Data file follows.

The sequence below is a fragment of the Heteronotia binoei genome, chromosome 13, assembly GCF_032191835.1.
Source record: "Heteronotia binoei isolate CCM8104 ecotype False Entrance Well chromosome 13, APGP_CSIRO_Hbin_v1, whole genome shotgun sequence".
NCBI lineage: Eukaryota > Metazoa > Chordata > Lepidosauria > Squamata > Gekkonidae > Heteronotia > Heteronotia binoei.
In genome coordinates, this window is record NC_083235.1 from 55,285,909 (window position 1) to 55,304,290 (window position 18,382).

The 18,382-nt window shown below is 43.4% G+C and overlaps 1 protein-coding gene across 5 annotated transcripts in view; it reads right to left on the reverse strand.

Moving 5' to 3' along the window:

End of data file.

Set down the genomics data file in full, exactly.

The sequence below is a fragment of the Heteronotia binoei genome, chromosome 13, assembly GCF_032191835.1.
Source record: "Heteronotia binoei isolate CCM8104 ecotype False Entrance Well chromosome 13, APGP_CSIRO_Hbin_v1, whole genome shotgun sequence".
NCBI lineage: Eukaryota > Metazoa > Chordata > Lepidosauria > Squamata > Gekkonidae > Heteronotia > Heteronotia binoei.
In genome coordinates, this window is record NC_083235.1 from 55,285,909 (window position 1) to 55,304,290 (window position 18,382).

The 18,382-nt window shown below is 43.4% G+C and overlaps 1 protein-coding gene across 5 annotated transcripts in view; it reads right to left on the reverse strand.

Moving 5' to 3' along the window: